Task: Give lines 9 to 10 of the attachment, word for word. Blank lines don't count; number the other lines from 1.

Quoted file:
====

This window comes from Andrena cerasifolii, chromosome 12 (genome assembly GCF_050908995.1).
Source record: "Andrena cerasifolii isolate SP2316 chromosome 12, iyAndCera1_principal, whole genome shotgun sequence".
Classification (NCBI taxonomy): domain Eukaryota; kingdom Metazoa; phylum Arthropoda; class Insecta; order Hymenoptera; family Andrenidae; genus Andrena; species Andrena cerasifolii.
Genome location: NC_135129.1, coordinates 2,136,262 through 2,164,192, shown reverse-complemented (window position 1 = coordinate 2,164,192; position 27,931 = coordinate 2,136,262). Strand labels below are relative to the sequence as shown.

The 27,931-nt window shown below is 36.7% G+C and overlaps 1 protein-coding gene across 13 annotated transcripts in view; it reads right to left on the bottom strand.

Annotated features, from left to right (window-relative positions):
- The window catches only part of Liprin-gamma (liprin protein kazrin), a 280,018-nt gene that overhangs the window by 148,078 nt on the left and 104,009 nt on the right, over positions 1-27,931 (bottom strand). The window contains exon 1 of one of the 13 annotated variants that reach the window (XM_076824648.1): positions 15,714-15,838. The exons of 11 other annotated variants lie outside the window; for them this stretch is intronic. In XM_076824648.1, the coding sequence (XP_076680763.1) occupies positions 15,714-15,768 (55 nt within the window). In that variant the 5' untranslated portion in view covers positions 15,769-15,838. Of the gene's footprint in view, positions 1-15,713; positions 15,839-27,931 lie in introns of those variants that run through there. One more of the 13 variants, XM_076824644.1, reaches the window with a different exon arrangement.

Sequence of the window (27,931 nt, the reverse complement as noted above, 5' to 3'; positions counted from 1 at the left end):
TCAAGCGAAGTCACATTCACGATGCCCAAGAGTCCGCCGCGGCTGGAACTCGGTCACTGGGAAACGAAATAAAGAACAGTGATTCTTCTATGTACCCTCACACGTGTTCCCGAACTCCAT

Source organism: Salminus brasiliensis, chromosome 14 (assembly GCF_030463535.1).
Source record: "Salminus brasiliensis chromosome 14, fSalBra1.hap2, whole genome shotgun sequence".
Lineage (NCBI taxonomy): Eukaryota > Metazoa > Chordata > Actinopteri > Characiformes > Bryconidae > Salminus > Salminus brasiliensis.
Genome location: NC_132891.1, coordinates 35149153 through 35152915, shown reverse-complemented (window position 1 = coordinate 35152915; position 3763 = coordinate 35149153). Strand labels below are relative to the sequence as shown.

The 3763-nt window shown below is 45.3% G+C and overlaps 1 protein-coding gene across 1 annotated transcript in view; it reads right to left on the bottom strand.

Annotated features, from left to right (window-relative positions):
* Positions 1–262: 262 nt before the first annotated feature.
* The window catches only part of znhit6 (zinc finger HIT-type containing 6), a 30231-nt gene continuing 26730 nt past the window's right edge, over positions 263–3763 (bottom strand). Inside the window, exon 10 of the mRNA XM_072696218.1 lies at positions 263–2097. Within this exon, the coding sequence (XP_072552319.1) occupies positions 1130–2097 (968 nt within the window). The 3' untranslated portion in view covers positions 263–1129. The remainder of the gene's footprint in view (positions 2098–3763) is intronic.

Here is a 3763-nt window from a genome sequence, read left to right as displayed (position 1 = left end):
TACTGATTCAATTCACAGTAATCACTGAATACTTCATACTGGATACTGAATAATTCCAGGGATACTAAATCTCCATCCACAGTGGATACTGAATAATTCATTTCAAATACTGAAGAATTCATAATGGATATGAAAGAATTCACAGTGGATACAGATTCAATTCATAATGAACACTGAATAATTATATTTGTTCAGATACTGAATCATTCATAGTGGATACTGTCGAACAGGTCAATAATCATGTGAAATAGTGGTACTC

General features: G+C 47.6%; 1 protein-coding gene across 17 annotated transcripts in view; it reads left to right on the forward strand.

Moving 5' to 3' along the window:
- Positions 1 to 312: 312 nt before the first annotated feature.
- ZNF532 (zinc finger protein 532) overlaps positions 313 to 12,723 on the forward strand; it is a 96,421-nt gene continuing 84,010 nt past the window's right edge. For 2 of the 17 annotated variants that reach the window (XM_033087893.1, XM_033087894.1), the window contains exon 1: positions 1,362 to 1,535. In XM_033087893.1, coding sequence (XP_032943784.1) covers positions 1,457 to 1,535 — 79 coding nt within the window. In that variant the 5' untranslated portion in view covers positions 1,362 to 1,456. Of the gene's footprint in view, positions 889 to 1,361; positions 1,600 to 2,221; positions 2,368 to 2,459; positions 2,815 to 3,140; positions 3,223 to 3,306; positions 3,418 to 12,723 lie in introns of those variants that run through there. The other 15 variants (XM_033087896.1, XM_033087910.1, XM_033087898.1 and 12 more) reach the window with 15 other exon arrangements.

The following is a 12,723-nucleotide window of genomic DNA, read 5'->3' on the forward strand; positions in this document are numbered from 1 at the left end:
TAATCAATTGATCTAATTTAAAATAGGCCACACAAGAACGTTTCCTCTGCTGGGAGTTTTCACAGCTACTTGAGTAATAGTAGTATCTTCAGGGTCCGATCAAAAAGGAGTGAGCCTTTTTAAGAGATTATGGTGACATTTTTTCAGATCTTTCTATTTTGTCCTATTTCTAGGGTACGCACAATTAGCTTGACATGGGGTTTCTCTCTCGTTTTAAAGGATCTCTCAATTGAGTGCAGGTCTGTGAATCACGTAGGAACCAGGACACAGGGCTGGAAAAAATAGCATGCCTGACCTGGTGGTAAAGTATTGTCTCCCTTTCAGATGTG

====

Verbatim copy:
TCAAGCGAAGTCACATTCACGATGCCCAAGAGTCCGCCGCGGCTGGAACTCGGTCACTGGGAAACGAAATAAAGAACAGTGATTCTTCTATGTACCCTCACACGTGTTCCCGAACTCCAT

Source organism: Salminus brasiliensis, chromosome 14 (assembly GCF_030463535.1).